Skip to footer

Yuwen Xiong

Avatar
0 BLOG ARTICLES 4 RESEARCH PAPERS
Yuwen Xiong is a graduate student in Machine Learning Group at the University of Toronto, and a Research Scientist at Uber ATG Toronto, both supervised by Prof. Raquel Urtasun. Before that he received his bachelor degree in Computer Science from Zhejiang University in June 2018. His research interests include Computer Vision and Machine Learning, especially Deep Learning.

Research Papers

Deep Rigid Instance Scene Flow

W.-C. Ma, S. Wang, R. Hu, Y. Xiong, R. Urtasun
In this paper we tackle the problem of scene flow estimation in the context of self-driving. We leverage deep learning techniques as well as strong priors as in our application domain the motion of the scene can be composed by the motion of the robot and the 3D motion of the actors in the scene. [...] [PDF]
Conference on Computer Vision and Pattern Recognition (CVPR), 2019

UPSNet: A Unified Panoptic Segmentation Network

Y. Xiong, R. Liao, H. Zhao, R. Hu, M. Bai, E. Yumer, R. Urtasun
In this paper we tackle the problem of scene flow estimation in the context of self-driving. We leverage deep learning techniques as well as strong priors as in our application domain the motion of the scene can be composed by the motion of the robot and the 3D motion of the actors in the scene. [...] [PDF]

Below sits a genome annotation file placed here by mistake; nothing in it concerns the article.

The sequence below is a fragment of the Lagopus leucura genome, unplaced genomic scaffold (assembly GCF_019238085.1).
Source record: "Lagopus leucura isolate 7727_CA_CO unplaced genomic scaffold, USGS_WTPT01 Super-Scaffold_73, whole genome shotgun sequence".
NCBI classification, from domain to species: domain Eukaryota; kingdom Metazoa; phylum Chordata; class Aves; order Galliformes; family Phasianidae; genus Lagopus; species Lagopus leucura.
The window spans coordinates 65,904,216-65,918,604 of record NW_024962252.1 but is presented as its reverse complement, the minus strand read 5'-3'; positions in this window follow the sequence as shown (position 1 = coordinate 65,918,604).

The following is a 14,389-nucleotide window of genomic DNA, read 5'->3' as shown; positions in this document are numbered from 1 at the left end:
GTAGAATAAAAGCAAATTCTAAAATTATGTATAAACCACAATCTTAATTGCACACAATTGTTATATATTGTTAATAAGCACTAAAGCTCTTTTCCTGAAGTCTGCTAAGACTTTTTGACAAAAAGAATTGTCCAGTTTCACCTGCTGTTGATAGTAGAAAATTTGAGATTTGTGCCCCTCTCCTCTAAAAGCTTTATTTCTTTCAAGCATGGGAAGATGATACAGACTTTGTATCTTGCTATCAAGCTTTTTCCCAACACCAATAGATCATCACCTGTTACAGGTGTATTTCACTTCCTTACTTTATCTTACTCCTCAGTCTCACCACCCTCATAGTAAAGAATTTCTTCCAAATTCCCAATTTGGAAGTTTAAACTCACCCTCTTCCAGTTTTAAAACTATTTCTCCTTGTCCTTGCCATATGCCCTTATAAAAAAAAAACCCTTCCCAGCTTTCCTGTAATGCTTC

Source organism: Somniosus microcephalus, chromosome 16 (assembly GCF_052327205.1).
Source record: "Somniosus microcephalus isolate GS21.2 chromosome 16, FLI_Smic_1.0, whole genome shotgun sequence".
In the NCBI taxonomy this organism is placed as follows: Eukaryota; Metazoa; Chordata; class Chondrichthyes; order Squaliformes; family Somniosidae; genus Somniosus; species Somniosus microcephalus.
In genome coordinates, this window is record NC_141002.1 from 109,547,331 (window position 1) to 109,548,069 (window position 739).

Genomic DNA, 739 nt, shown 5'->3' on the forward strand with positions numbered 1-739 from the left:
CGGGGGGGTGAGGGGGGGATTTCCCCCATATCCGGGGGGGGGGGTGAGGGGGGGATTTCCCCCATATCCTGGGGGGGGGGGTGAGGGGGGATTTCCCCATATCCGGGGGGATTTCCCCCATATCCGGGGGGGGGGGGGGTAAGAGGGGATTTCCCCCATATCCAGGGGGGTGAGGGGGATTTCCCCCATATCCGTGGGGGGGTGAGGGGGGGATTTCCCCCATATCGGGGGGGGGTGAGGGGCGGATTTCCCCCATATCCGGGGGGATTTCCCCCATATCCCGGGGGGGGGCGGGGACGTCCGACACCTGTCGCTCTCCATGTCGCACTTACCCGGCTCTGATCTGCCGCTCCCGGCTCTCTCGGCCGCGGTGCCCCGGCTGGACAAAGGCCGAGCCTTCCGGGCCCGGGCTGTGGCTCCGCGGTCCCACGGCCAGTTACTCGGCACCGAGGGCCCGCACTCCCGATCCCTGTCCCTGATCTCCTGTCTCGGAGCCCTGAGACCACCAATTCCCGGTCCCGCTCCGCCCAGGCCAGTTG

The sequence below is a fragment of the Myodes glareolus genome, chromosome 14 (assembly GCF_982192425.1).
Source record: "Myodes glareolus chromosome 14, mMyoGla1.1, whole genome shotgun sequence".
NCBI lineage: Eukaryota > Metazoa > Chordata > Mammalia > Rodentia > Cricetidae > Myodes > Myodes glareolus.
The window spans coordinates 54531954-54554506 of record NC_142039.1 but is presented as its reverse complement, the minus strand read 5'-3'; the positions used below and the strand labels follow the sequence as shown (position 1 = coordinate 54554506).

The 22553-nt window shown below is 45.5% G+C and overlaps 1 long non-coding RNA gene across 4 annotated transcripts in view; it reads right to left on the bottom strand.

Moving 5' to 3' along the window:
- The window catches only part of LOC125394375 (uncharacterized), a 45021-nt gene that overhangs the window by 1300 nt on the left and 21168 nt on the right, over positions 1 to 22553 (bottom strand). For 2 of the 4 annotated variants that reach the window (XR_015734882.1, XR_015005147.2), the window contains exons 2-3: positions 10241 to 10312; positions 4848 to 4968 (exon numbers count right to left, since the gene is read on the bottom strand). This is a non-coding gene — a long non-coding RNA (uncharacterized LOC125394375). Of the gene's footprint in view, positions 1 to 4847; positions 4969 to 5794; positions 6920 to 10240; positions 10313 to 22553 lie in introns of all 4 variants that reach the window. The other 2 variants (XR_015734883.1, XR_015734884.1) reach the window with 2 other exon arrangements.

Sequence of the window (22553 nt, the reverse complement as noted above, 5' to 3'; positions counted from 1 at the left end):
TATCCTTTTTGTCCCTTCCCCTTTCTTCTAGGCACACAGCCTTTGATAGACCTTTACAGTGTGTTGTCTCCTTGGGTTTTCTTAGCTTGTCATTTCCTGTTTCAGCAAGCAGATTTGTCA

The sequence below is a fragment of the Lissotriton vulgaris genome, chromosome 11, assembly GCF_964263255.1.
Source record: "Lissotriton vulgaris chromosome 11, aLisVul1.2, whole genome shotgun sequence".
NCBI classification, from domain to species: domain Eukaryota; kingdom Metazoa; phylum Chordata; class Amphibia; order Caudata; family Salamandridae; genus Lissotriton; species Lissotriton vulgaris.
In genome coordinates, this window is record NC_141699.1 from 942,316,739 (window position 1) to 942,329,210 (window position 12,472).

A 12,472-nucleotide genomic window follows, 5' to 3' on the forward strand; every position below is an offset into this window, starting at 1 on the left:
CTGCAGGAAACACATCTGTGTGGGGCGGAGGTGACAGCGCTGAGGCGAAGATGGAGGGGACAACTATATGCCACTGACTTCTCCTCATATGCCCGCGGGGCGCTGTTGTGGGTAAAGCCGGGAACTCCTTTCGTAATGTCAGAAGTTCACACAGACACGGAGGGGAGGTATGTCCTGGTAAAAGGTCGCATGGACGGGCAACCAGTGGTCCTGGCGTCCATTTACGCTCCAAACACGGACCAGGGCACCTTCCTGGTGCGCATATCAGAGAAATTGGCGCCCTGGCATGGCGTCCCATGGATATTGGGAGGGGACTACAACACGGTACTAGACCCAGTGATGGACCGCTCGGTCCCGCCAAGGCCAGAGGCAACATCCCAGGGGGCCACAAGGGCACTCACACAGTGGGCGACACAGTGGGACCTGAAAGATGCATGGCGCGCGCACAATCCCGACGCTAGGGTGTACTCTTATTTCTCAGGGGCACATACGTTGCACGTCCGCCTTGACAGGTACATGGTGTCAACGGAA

Conference on Computer Vision and Pattern Recognition (CVPR), 2019

Reviving and Improving Recurrent Back Propagation

R. Liao, Y. Xiong, E. Fetaya, L. Zhang, K. Yoon, X. Pitkow, R. Urtasun, R. Zemel
In this paper, we revisit the recurrent back-propagation (RBP) algorithm, discuss the conditions under which it applies as well as how to satisfy them in deep neural networks. We show that RBP can be unstable and propose two variants based on conjugate gradient on the normal equations (CG-RBP) and Neumann series (Neumann-RBP). [...] [PDF]
Conference on Computer Vision and Pattern Recognition (ICML), 2018

Inference in Probabilistic Graphical Models by Graph Neural Networks

K. Yoon, R. Liao, Y. Xiong, L. Zhang, E. Fetaya, R. Urtasun, R. Zemel, X. Pitkow
A fundamental computation for statistical inference and accurate decision-making is to compute the marginal probabilities or most probable states of task-relevant variables. Probabilistic graphical models can efficiently represent the structure of such complex data, but performing these inferences is generally difficult. [...] [PDF]
Workshop @ International Conference on Learning Representations (ICLR), 2018

Popular Articles